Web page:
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     Tattoo Fun Facts

  • In Texas it's illegal to tattoo an unconscious person.

  • 10 - The number of magazines in the U.S. devoted exclusively to the art of tattooing and body piercing.

  • Many crew members on Captain James Cook's first Pacific expedition (1768-1771) had tattoos.

  • Captain William Bligh, of the infamous "Mutiny on the Bounty," made a list of his men's tattoos so that suspected mutineers could be identified.

  • In some U.S. states, a person can become a tattoo artist by taking a course and being certified by the Alliance of Professional Tattooists.

  • In 13th century China, tattooing was used to brand criminals.

  • The oldest tattooed body known is a Bronze Age man over 5,000 years old, discovered in a glacier in the mountains near Austria.

  • The most common body area for tattooing is the upper or lower arm.

  • Since there is no inspection or regulation of tattoo pigment manufactured in the United States, a tattooist may inject pigment mixtures of unknown safety into the skin.

  • There is evidence that tattooing was carried out as long ago as the Ice Age (before 8000 B.C.).

  • Tattooing is illegal in 7 states in the U.S. and is heavily regulated in others.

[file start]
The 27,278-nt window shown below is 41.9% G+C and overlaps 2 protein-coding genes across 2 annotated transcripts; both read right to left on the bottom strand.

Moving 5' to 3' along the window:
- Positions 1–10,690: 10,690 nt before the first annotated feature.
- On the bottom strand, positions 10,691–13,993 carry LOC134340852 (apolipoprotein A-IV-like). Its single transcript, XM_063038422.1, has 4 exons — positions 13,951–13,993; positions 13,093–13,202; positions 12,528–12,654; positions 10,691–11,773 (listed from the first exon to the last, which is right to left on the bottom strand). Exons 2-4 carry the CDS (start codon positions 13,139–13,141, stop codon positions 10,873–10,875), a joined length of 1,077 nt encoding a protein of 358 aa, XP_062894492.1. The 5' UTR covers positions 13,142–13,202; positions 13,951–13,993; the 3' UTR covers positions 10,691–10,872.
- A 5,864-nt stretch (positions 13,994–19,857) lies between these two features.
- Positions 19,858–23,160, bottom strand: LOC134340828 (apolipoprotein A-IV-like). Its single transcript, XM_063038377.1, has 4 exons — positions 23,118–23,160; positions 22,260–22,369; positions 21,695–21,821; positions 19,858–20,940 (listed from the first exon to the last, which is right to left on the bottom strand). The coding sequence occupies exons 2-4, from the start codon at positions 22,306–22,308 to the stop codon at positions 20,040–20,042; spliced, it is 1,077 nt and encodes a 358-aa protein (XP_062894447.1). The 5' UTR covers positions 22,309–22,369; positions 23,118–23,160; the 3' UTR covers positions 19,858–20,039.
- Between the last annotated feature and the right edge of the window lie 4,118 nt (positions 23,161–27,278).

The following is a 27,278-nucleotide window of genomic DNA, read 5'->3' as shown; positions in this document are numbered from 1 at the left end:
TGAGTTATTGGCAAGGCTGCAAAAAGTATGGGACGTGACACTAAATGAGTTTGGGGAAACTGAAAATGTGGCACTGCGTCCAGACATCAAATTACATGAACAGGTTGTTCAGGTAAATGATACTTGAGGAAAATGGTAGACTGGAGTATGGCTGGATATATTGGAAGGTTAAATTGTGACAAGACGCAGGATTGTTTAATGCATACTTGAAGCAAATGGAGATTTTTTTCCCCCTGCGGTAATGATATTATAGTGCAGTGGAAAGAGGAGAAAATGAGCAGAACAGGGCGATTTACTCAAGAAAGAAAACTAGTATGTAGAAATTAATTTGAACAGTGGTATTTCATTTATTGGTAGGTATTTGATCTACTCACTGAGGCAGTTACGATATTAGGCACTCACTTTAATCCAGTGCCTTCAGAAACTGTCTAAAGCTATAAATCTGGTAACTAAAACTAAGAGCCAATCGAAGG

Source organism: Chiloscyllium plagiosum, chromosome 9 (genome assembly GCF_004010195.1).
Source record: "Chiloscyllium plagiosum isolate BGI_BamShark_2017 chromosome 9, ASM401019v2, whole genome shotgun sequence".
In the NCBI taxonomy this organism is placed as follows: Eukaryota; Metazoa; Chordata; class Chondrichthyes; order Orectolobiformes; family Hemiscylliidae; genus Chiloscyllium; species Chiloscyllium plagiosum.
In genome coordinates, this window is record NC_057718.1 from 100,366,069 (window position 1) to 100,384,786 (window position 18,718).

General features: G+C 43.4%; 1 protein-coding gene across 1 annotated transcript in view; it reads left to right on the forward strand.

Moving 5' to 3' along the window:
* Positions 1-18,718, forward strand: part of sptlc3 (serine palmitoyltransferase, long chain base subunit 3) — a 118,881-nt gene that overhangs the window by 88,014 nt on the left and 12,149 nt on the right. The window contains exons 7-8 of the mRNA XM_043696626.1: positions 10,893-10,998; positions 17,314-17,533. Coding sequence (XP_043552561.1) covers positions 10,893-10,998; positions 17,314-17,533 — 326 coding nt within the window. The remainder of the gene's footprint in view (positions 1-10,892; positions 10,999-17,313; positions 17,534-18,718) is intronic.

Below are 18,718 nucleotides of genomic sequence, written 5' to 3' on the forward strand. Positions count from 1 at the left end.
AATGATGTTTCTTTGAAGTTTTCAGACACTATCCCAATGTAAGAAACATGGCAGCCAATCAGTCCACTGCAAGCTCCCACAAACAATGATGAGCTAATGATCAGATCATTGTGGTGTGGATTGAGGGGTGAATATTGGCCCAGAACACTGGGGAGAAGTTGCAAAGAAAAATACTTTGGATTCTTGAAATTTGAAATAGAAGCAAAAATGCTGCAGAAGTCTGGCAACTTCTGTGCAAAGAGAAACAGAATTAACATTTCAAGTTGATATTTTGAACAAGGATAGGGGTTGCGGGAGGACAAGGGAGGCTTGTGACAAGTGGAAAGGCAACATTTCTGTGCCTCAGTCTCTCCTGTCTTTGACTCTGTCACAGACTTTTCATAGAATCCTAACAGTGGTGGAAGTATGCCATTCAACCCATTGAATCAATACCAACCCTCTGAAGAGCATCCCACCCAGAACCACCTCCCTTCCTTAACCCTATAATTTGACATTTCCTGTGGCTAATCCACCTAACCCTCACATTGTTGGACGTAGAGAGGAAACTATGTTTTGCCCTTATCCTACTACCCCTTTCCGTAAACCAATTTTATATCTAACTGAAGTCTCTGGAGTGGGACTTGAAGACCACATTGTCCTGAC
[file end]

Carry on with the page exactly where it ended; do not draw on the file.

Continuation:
• Lease painful areas to get a tattoo are the fleshy parts of the arms and legs. Areas near joints (wrists, elbows, knees, ankles) hurt most because more nerves are located there.

  • Siberian tribesmen practice tattooing to relieve pain in the area of the design.

  • 19th century seafarers had their initials tattooed on their bodies for identification purposes.

  • "Tattoo" comes from "ta," the Polynesian word for knocking or striking, and may represent the "tat-tat" sound made by hitting the tattooing tool.

  • The most tattooed man in the world is Tom Leppard of the Isle of Skye, Scotland. He sports a leopard-skin design on a yellow background over 99.2% of his body.

  • Tattoos take about 2-3 weeks to heal.

  • Sunlight will fade a tattoo over time.

  • Japanese women, dragons, flowers, animals and butterflies were common tattoos among U.S. sailors shortly before World War I.

  • Tattooing was used extensively by the Incas, Mayas, and Aztecs in Central and South America.

  • Strip artist Krystyne Kolorful of Canada, the world's most tattooed woman, took 10 years to complete her tattooing.

  • Traditional tattooists in Japan are highly trained artists, who work with the shape of the body to enhance the design.

  • A 90's trend in the U.S.: Using tattoos as permanent eye-liner.

  • Business among tattoo parlors in San Francisco, California, has doubled in the 90s.

  • Tattooing was a common practice in ancient Egypt.

  • Tattooing was banned in New York City in the 1960s, after an outbreak of hepatitis B was traced to unsterilized equipment used in tattoo parlors.

  • 14,000: The number of tattoos on the body of Bernard Moeller, the world record holder for the most individual tattoos.

  • A tattooed mummy of an Iron Age warrior chief, found near the Russian/Chinese border was decorated with interlocking designs representing fantastic beasts.

  • Maori women of New Zealand tattoo their faces to hide the lines of aging.

  • In 18th century Japan, laborers used tattoos to imitate clothing because they were ashamed to expose their naked torsos when working in hot weather.


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